But thus sending them to the Master would indeed be a very questionable benefit unless the Master's Office were also to be re- formed : and here we have the second grievance, so well proved and so completely established. It was necessary not only to give a more cheap and easy way of getting into the Master's Office, but also to give the parties who entered it some chance of getting out again ; and the Solicitor-General's bill applies the true remedy. The Master must have greater powers and complete jurisdiction. The great vice of the present system (and more especially in Eng- land) is, that the Master proceeds by written directions from the Judge, and is only employed in certain portions of the cause ; the Judge doing or undoing the remainder. There is no direct re- sponsibility on any one. The Judge raps the knuckles of the Mas- ter ; the Master grumbles at the Judge. The remedy for this is to give to one competent person the whole of a suit, and to throw on him the entire responsibility of disposing of it, subject to appeal. In certain suits, at all events, we should prefer that this person should be the Judge himself, assisted by a staff of officers in immediate communication with him ; we wish, in fact, to see " a Judge-Master ": but in other suits, and probably in those referred to in the Solicitor-General's bill as the ordinary suits for an account, it is quite possible that a Master armed with sufficient authority—that is, " a Master-Judge "—might dispose sa- tisfactorily of them. At any rate, this might be fairly tried if the present bill passed with such clauses as these. Section 13. " Mas- ter to proceed on the petition referred to him, and to have with respect thereto the same jurisdiction as might have been exercised by the Court in a suit." Section 14. " State of facts may be dis- pensed with, and Master to regulate proceedings "; by which clause hourly warrants are abolished, and power given to the Master ex- pressly to proceed de die in diem. By section 15, Masters' orders are to take effect as orders of Court; and there are other provisions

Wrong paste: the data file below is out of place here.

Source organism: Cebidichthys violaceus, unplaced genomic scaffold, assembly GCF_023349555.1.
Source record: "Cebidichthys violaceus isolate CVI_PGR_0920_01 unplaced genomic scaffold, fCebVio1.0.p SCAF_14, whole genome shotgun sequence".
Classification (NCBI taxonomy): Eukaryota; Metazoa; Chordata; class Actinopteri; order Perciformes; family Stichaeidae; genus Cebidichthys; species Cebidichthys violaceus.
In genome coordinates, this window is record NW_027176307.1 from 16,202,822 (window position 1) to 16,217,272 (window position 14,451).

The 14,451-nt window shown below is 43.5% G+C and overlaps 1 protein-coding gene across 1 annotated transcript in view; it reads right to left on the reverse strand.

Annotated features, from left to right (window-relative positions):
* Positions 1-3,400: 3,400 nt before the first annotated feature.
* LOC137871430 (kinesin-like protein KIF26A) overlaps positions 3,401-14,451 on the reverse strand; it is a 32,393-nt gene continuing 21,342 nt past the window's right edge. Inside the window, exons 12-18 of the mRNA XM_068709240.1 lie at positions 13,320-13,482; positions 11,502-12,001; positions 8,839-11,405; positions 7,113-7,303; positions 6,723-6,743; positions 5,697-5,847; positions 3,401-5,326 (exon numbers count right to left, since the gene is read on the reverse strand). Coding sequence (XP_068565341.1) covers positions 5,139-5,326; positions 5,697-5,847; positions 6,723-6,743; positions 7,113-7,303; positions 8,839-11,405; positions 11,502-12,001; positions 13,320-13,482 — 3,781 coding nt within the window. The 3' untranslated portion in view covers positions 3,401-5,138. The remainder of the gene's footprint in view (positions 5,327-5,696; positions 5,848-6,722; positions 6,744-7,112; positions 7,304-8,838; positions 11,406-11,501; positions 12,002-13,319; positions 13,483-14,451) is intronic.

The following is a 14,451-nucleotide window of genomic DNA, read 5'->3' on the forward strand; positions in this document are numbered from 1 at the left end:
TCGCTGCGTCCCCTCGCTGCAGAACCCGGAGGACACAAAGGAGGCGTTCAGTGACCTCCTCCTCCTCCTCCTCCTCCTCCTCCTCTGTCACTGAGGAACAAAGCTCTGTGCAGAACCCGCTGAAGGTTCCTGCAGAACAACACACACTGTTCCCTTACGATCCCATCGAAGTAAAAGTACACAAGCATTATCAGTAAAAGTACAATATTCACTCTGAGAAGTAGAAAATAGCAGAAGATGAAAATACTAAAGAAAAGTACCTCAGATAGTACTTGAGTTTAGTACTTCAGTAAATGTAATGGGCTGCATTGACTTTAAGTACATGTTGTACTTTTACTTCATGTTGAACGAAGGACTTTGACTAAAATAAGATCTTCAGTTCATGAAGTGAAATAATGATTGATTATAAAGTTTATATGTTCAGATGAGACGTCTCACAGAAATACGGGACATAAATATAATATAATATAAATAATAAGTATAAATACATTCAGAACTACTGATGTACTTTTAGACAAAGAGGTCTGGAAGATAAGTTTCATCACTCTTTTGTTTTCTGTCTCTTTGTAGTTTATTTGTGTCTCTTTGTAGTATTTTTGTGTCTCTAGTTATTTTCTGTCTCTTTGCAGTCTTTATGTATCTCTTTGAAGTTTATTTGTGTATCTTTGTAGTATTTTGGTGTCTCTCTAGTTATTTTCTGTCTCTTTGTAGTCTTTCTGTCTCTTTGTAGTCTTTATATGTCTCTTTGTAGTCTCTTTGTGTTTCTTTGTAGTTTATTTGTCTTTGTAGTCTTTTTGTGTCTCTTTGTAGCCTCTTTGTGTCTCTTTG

-which would either render the Master's Office an efficient one, or

'establish the fact that the case was hopeless. We must not omit to notice that this bill would also allow " special cases" on particular points to be brought before the Court, would authorize the taking of viva voce evidence, and dispense with the necessity of billi of reviver and supple; ent Altogether, so far from not-adopting it

for Ireland, the Fn lish Members will act most unwisely and in- considerately if they do not take Mr. Henley's advice and insist on its being extended. to England.

It may be added in justification of the proposal to give complete jurisdiction in certain matters to one tribunal or judicial power, that when it has been tried in Chancery proceedings it has been eminently successful. In England, under the Joint-Stock Com- panies' Winding-up Act, perhaps the most difficult subject that could have been committed to the Masters, we have seen " the deformed transformed." In Ireland, under the Encumbered Es- tates Commission Act, we find that in a few months' time, and at a very small expense, the Commissioners have already cleared many titles and are ready to proceed to sale; a process which, under the divided jurisdiction of a Judge and a Master, used to occupy years, and leave at last nothing to sell ! On its first introduction, the bill was well received, not only by the unprofessional Members, but by many Chancery practitioners. At what ought to have been the second reading, we were sorry to see it opposed by Mr. Turner. With all our respect for Mr. Turner as an eminent leader in the Court of Chancery, no portion of his speech appeared to us worthy of particular attention, except that in which he promised to introduce a bill developing his own plan for Chancery reform. This would have been more important if his bill had been ready : for we apprehend that it is quite unusual to postpone a Government measure on the understanding that a private Member will propose a bill " shortly after Easter." Indeed, coming from a Member less candid and respected than Mr. Turner, such a plea would be regarded as a mere pretence. We hope that the House will look carefully after this bill : it is much too good to be lost, either by open opposition, which it will assuredly meet, or by the negligence of lukewarm friends, which may be fully as dangerous.